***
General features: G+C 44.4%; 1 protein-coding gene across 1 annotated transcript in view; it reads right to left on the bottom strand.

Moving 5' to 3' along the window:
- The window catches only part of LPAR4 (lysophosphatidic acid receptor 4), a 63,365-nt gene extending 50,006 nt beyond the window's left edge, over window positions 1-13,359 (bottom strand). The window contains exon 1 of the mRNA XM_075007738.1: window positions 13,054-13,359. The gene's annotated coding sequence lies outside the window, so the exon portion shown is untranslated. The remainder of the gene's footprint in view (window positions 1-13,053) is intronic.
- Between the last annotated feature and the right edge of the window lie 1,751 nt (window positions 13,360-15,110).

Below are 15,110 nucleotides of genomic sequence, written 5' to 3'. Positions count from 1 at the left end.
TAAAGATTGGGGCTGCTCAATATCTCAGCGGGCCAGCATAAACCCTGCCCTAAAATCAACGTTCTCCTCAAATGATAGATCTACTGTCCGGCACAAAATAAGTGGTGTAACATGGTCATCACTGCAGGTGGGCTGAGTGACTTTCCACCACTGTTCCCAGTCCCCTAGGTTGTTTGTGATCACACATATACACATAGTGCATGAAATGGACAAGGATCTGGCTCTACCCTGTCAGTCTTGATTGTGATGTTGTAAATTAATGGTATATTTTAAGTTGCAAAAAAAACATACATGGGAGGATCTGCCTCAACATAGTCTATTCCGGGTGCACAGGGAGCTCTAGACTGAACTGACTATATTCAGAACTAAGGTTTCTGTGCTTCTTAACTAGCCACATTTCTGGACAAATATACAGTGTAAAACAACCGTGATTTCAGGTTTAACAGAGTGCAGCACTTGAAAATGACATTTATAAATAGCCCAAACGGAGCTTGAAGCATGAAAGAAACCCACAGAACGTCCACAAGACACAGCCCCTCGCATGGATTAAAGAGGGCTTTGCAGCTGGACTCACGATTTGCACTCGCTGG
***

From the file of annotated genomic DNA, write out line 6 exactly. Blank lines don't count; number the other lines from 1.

TAAAGATTGGGGCTGCTCAATATCTCAGCGGGCCAGCATAAACCCTGCCCTAAAATCAACGTTCTCCTCAAATGATAGATCTACTGTCCGGCACAAAATAAGTGGTGTAACATGGTCATCACTGCAGGTGGGCTGAGTGACTTTCCACCACTGTTCCCAGTCCCCTAGGTTGTTTGTGATCACACATATACACATAGTGCATGAAATGGACAAGGATCTGGCTCTACCCTGTCAGTCTTGATTGTGATGTTGTAAATTAATGGTATATTTTAAGTTGCAAAAAAAACATACATGGGAGGATCTGCCTCAACATAGTCTATTCCGGGTGCACAGGGAGCTCTAGACTGAACTGACTATATTCAGAACTAAGGTTTCTGTGCTTCTTAACTAGCCACATTTCTGGACAAATATACAGTGTAAAACAACCGTGATTTCAGGTTTAACAGAGTGCAGCACTTGAAAATGACATTTATAAATAGCCCAAACGGAGCTTGAAGCATGAAAGAAACCCACAGAACGTCCACAAGACACAGCCCCTCGCATGGATTAAAGAGGGCTTTGCAGCTGGACTCACGATTTGCACTCGCTGG